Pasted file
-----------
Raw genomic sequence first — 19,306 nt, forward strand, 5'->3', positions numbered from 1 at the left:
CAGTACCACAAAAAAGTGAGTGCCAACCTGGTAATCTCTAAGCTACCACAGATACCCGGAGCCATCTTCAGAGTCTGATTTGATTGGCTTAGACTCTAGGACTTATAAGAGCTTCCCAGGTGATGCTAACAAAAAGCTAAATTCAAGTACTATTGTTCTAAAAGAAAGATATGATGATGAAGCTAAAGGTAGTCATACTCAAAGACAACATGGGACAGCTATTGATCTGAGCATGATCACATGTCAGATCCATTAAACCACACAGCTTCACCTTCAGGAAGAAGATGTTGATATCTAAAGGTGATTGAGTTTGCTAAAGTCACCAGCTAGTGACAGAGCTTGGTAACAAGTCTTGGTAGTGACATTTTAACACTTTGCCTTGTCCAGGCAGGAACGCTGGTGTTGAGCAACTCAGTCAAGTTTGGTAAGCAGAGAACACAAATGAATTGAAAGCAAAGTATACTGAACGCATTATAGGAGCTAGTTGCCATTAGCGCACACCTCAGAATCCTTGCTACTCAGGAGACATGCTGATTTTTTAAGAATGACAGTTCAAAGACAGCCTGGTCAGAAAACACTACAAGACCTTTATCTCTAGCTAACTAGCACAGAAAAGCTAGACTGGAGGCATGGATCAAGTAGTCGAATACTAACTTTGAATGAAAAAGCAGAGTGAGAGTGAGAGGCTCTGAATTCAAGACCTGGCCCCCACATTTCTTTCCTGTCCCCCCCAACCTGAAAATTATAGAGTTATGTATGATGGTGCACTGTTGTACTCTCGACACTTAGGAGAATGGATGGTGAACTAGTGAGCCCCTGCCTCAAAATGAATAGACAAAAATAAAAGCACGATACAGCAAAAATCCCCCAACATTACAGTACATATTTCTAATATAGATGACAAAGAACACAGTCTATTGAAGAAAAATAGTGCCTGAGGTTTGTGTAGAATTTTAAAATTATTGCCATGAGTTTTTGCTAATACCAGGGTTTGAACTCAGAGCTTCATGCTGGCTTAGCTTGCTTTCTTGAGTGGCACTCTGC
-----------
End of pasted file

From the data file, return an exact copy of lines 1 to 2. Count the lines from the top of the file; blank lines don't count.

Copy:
Raw genomic sequence first — 19,306 nt, forward strand, 5'->3', positions numbered from 1 at the left:
CAGTACCACAAAAAAGTGAGTGCCAACCTGGTAATCTCTAAGCTACCACAGATACCCGGAGCCATCTTCAGAGTCTGATTTGATTGGCTTAGACTCTAGGACTTATAAGAGCTTCCCAGGTGATGCTAACAAAAAGCTAAATTCAAGTACTATTGTTCTAAAAGAAAGATATGATGATGAAGCTAAAGGTAGTCATACTCAAAGACAACATGGGACAGCTATTGATCTGAGCATGATCACATGTCAGATCCATTAAACCACACAGCTTCACCTTCAGGAAGAAGATGTTGATATCTAAAGGTGATTGAGTTTGCTAAAGTCACCAGCTAGTGACAGAGCTTGGTAACAAGTCTTGGTAGTGACATTTTAACACTTTGCCTTGTCCAGGCAGGAACGCTGGTGTTGAGCAACTCAGTCAAGTTTGGTAAGCAGAGAACACAAATGAATTGAAAGCAAAGTATACTGAACGCATTATAGGAGCTAGTTGCCATTAGCGCACACCTCAGAATCCTTGCTACTCAGGAGACATGCTGATTTTTTAAGAATGACAGTTCAAAGACAGCCTGGTCAGAAAACACTACAAGACCTTTATCTCTAGCTAACTAGCACAGAAAAGCTAGACTGGAGGCATGGATCAAGTAGTCGAATACTAACTTTGAATGAAAAAGCAGAGTGAGAGTGAGAGGCTCTGAATTCAAGACCTGGCCCCCACATTTCTTTCCTGTCCCCCCCAACCTGAAAATTATAGAGTTATGTATGATGGTGCACTGTTGTACTCTCGACACTTAGGAGAATGGATGGTGAACTAGTGAGCCCCTGCCTCAAAATGAATAGACAAAAATAAAAGCACGATACAGCAAAAATCCCCCAACATTACAGTACATATTTCTAATATAGATGACAAAGAACACAGTCTATTGAAGAAAAATAGTGCCTGAGGTTTGTGTAGAATTTTAAAATTATTGCCATGAGTTTTTGCTAATACCAGGGTTTGAACTCAGAGCTTCATGCTGGCTTAGCTTGCTTTCTTGAGTGGCACTCTGC